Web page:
A History of American Maritime Law

“I am indeed the master of the world, but the Law is the master of the sea. This matter must be decided by the maritime law of the Rhodians, provided that no law of ours opposes it.

  • Roman Emperor Antoninus Pius (86-161 AD)

Maritime law has governed ships and navigation for 2,000 years. Although it is assumed that the ancient Egyptians and Phoenicians had some form of basic maritime laws in place, there is no record of these. The first written record of maritime law is attributed to the Greek island of Rhodes and was written by Emperor Antoninus Pius during his reign from 138 to 161 AD. His lyrics, which are included above, can be found in the Digest (553 AD)

Today, maritime law is a combination of some of the oldest legal standards and new regulations designed to deal with changes as the industry has evolved. Individual nations have their own versions of maritime law, and 167 are members of the Convention on the Law of the Sea, a United Nations agreement that established international marine and maritime regulations.

As a young nation, the United States adopted much of its maritime law from England. The first maritime laws were introduced in the Americas in the 1600s with the establishment of Vice-Admiralty Courts in major seaports, but it was not until the Judicial Act of 1789 – after the American Revolution – that Federal district courts were granted jurisdiction over maritime cases. cases of law, with a “service” clause that allows state courts to hear certain cases.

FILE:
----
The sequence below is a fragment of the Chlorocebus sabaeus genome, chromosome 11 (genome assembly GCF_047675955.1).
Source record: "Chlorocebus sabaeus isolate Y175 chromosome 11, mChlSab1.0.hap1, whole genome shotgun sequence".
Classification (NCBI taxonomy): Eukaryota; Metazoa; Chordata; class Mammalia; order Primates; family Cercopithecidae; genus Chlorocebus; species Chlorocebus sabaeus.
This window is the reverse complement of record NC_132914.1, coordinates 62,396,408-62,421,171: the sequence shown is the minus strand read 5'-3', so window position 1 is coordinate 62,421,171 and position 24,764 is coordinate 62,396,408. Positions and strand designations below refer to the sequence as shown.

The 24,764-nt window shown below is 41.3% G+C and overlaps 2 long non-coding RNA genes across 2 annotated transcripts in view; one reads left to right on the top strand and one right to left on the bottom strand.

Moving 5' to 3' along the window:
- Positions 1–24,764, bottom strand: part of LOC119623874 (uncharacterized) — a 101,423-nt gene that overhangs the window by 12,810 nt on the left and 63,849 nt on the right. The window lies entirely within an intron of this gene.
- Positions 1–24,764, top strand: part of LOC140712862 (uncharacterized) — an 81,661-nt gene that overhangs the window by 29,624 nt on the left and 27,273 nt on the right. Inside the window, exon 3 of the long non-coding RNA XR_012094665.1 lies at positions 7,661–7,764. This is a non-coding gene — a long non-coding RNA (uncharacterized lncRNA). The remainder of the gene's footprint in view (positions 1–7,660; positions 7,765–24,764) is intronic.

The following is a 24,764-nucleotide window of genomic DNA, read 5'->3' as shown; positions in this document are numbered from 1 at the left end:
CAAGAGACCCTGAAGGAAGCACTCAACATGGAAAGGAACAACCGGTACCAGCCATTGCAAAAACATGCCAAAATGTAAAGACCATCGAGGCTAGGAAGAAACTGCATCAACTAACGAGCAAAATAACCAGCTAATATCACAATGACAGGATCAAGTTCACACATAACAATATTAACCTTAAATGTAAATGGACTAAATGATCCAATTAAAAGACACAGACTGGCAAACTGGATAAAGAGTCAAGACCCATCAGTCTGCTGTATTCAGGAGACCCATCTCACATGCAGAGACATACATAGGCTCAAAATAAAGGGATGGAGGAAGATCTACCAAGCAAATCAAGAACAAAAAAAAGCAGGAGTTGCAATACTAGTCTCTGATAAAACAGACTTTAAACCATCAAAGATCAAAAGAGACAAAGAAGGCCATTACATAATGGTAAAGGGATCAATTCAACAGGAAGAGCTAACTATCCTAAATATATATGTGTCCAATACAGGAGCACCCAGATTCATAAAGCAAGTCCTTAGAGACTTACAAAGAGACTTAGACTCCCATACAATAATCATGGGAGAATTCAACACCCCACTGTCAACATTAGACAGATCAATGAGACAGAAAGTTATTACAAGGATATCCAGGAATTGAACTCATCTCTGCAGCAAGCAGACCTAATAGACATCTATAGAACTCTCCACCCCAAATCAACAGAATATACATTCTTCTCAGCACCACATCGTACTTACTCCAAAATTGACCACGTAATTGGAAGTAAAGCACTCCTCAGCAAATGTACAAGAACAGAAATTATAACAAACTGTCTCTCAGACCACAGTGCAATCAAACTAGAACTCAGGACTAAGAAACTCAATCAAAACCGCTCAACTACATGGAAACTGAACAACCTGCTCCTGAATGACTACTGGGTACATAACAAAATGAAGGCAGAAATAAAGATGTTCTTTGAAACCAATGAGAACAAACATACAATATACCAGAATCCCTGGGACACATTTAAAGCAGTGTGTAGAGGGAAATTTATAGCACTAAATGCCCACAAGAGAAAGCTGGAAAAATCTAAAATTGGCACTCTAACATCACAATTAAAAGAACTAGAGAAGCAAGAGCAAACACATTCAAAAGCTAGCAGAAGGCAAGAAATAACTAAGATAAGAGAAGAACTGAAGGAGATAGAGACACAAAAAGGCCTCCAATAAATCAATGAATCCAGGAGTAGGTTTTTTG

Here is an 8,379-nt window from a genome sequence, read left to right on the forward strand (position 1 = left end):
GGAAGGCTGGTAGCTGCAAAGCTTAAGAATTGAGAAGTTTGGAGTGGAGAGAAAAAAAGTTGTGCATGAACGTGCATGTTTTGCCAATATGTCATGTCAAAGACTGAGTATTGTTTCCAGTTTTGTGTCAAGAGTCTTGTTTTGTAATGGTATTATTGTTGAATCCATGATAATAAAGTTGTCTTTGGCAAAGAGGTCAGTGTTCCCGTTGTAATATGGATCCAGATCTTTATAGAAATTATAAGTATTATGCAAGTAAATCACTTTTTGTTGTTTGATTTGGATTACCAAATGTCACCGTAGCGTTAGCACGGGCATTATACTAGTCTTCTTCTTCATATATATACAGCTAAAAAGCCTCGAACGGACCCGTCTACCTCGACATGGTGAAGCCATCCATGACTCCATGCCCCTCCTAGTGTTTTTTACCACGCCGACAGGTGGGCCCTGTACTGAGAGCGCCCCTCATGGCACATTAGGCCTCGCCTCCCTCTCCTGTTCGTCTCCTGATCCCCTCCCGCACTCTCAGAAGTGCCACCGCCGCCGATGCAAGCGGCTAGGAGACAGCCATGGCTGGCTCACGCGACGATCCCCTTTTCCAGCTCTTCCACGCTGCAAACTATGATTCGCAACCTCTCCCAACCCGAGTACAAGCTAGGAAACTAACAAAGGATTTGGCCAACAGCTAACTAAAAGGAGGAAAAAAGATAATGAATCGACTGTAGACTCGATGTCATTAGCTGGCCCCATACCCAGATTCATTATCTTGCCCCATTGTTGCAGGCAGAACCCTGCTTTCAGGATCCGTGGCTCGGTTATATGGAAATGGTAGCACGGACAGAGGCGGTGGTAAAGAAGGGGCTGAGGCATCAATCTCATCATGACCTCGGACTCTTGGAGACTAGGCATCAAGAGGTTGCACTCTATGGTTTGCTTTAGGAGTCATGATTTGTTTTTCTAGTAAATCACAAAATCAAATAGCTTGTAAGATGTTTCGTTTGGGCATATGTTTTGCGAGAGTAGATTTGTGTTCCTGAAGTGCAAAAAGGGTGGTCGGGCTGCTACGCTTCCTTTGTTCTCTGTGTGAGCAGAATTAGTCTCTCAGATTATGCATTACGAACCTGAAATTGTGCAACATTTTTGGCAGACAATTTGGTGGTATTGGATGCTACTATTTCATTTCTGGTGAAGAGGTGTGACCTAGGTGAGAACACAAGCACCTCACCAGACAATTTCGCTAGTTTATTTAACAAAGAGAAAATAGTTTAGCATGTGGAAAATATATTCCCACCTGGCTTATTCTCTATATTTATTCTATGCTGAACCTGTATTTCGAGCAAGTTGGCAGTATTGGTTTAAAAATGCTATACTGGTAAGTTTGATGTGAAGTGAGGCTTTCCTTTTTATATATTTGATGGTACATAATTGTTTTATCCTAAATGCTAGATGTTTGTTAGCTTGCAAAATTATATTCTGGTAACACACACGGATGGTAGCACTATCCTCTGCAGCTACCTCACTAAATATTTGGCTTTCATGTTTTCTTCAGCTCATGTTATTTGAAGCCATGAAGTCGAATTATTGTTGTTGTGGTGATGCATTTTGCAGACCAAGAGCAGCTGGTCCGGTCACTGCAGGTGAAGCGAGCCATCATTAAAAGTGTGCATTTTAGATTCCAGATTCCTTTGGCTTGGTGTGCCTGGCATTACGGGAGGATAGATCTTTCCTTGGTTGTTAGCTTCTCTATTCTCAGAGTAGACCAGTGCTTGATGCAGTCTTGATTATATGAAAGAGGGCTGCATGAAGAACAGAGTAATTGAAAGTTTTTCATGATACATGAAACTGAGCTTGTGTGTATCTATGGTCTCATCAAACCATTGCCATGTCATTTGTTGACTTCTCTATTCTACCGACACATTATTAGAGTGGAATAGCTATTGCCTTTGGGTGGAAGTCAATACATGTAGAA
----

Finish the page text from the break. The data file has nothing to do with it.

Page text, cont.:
Maintenance and treatment

One of the oldest and most important facets of maritime law relates to injuries and fatalities at sea. maritime workers always face in the performance of their duties. Maintenance and cure is one of those principles.

Similar to the idea of ​​workers’ compensation for workplace injuries that occur on land, maritime employers are legally responsible for providing maintenance and healing to seafarers who are injured in the line of duty. Maintenance covers basic living expenses (food and lodging) while an injured sailor is unable to work, and recovery covers the medical treatment a sailor needs to recover.

Some version of maintenance and healing has existed since the earliest maritime laws, with maritime codes of the Middle Ages referring to it as “the common law of the sea”. When the Rolls of Oléron, the maritime laws of France, were introduced in England in 1150, they were also about maintenance and healing. King Richard I formally recognized maintenance and healing during his reign (1189-1199). This law was introduced in the Americas and adopted as part of American maritime law after the Revolutionary War.

Today, American sailors are entitled to maintenance and recovery from occupational injuries and illnesses, regardless of fault. They do not need to prove negligence or wrongdoing by a shipowner, employer, crew member or other party to recover benefits.

The Jones Law

While the principle of maintain and recover covered basic expenses and medical care, the rights of injured sailors were not clearly defined in the United States until the 20th century. The Supreme Court has rendered several important decisions in Osceola189 US 158 (1903)a case involving an injured sailor aboard the Osceola, allegedly following a negligent order from the ship’s captain. After revising maritime law dating from the 12th century Rolls d’Oléron, the Court of Cassation confirmed the principle of maintenance and repair and ruled that injured sailors could sue a ship and its owner if their injuries were caused by a seaworthy vessel. However, if a seafarer’s injuries are due to negligence, the seafarer is not permitted to sue. Unfortunately, this decision lasted about 20 years.